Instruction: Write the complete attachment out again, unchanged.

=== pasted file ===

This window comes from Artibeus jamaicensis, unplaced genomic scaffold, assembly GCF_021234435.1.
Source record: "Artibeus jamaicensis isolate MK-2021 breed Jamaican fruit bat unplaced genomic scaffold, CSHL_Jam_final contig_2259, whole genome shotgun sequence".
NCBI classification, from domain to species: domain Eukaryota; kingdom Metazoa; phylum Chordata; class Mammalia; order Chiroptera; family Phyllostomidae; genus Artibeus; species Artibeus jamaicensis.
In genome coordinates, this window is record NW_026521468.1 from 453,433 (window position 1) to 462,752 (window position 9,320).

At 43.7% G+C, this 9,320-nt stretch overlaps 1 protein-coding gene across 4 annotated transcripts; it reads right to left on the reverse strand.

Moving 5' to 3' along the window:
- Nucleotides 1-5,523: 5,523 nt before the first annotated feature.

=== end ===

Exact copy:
This window comes from Artibeus jamaicensis, unplaced genomic scaffold, assembly GCF_021234435.1.
Source record: "Artibeus jamaicensis isolate MK-2021 breed Jamaican fruit bat unplaced genomic scaffold, CSHL_Jam_final contig_2259, whole genome shotgun sequence".
NCBI classification, from domain to species: domain Eukaryota; kingdom Metazoa; phylum Chordata; class Mammalia; order Chiroptera; family Phyllostomidae; genus Artibeus; species Artibeus jamaicensis.
In genome coordinates, this window is record NW_026521468.1 from 453,433 (window position 1) to 462,752 (window position 9,320).

At 43.7% G+C, this 9,320-nt stretch overlaps 1 protein-coding gene across 4 annotated transcripts; it reads right to left on the reverse strand.

Moving 5' to 3' along the window:
- Nucleotides 1-5,523: 5,523 nt before the first annotated feature.